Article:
Already within the article, there is a short list of potential solutions one could look to as LMS replacements. Those that are open source are literally crying out to not only be used, but to be improved upon so that everyone can benefit from those improvements. Other related options might include
For solid examples of what can be accomplished, we can also look toward individual developers like Stephen Downes and projects like gRSShopper or Alan Levine and his many open source repositories. There are also individuals like Greg McVerry, who is using free and opensource content management systems like WordPress and WithKnown to push the envelope of what is possible with classroom interactions using simple internet protocols like Webmention, Micropub, WebSub, and bleeding edge readers using MicroSub, and Robin DeRosa, who is creating her own OER materials. These are just a few of thousands of individuals hacking away at small, but discrete problems and then helping out others.
At the higher end we can see broad movements like A Domain of One’s Own (DoOO), which empowers students students and faculty by giving them their own domain names and hosting as well as web-based tools to leverage these benefits. (I often look at the DoOO movement as IndieWeb for Education, but without as much emphasis on building for oneself.)
There are even ethical companies like Reclaim Hosting who are doing some excellent and tremendous work in the DoOO space. The benefit of the way these systems are built and maintained however, is that should Reclaim cease offering their excellent support, benefits, and add-ons, individuals or institutions could relatively easily take all of their data and applications and move them to another provider. This provides a massive incentive for service companies to continue iterating and improving on their work as well as the services they offer. Sadly, some of these mechanisms don’t exist this way within much of the corporate LMS space. But they certainly could and should.
For those who are interested, feel free to do some research into some of these areas and tools. Join the DoOO or IndieWeb.org communities. Build your own tools, give feedback to developers of opensource projects to help them improve. Give them some of your time and resources to make these communities and spaces better and stronger over time. Feel free to join the IndieWeb chat to meet folks virtually and discuss these ideas, or use the IndieWeb wiki (the IndieWeb for Education page is an excellent place to start) to not only read, but to contribute back ideas, tools, links, and resources for others. (The wiki has a CC0 license.)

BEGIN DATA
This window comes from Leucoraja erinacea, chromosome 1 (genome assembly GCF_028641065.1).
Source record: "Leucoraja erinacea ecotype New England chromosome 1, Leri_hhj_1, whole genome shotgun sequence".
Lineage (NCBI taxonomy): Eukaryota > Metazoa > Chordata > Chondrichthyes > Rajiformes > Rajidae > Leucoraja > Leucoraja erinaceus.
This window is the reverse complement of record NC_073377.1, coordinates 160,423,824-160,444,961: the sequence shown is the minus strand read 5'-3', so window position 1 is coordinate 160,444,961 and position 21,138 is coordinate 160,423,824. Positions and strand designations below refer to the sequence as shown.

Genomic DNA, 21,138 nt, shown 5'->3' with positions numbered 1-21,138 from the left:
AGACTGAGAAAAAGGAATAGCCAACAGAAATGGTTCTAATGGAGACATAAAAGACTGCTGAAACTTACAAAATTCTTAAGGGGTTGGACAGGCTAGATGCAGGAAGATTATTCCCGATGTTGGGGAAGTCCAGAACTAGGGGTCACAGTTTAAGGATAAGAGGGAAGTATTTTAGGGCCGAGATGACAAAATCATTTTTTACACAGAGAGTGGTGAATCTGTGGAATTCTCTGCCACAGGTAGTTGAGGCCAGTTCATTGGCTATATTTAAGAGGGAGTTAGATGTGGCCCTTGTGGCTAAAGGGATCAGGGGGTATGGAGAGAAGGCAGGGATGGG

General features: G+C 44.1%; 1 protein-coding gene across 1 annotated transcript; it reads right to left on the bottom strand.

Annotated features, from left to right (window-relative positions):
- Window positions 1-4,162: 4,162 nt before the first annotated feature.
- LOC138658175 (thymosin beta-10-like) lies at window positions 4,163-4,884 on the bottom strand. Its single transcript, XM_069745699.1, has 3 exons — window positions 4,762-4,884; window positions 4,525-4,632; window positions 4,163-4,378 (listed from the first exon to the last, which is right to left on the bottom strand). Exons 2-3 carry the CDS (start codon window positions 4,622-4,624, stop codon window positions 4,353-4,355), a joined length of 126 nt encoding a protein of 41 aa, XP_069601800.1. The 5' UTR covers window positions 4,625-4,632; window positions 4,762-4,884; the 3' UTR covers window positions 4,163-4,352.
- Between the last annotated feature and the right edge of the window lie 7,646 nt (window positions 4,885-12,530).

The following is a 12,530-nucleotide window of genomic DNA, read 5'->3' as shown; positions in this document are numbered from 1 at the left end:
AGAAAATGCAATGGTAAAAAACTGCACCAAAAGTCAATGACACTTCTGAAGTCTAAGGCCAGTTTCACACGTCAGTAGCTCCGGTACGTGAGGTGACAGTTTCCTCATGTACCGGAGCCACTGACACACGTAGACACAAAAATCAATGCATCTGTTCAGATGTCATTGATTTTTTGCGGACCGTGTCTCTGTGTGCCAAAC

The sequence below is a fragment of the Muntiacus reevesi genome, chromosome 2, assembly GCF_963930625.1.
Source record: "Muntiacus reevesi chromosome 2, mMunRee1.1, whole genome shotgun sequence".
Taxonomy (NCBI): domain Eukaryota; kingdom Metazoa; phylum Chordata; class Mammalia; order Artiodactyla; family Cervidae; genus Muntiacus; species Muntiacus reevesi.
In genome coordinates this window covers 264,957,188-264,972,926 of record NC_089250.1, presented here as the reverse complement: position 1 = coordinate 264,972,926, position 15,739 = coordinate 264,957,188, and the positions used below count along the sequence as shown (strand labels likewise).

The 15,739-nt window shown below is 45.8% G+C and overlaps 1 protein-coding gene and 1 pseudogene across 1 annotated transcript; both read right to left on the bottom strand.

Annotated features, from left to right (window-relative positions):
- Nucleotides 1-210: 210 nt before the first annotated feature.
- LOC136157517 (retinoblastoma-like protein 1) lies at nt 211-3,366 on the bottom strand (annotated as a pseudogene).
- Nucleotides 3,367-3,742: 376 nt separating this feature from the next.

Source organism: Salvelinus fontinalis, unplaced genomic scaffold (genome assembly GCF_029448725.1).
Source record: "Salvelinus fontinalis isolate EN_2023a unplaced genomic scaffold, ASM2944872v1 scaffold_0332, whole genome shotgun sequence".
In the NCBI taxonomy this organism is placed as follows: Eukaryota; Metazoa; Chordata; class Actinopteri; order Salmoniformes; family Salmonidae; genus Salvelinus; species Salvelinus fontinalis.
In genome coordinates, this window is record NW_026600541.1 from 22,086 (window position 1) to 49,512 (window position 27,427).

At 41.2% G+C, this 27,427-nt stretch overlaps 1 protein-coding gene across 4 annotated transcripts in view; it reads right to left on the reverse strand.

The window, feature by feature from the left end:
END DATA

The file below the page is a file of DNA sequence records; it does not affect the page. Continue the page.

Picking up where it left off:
I’m always happy to help people begin to find their way in some of these resources if they need it to get started.
For a few minutes, I thought I was being drafted in as an author, in which case I’ll need some additional background information. I did find the repo.
Then I thought it might be a status update where it might be more apropos to replace the word “writing” with “living”.
But perhaps it was a simple @mention to notify me of an awesome little project?
In any case, I’m in, just let me know how much you need, when, and where!
This is the front page of a website that is powered by the academicpages template and hosted on GitHub pages. GitHub pages is a free service in which websites are built and hosted from code and data stored in a GitHub repository, automatically updating when a new commit is made to the respository. This template was forked from the Minimal Mistakes Jekyll Themecreated by Michael Rose, and then extended to support the kinds of content that academics have: publications, talks, teaching, a portfolio, blog posts, and a dynamically-generated CV. You can fork this repository right now, modify the configuration and markdown files, add your own PDFs and other content, and have your own site for free, with no ads! An older version of this template powers my own personal website at stuartgeiger.com, which uses this Github repository.
Academics who need a personal website, check out my https://t.co/onrqJPt3Nq project, a ready-to-fork GitHub pages template supporting CV-style content. Difficulty is more than using Wordpress but lower than building your own site from scratch. Over 2,500 people have tried it out!— Stuart Geiger (@staeiou) October 17, 2018
More academics should definitely try this out! For those who might need help or support, check in with the #IndieWeb community via chat or find resources at https://indieweb.org/Indieweb_for_Education
#academicsamizdat #edtech #phdlife #phdchat #DoOO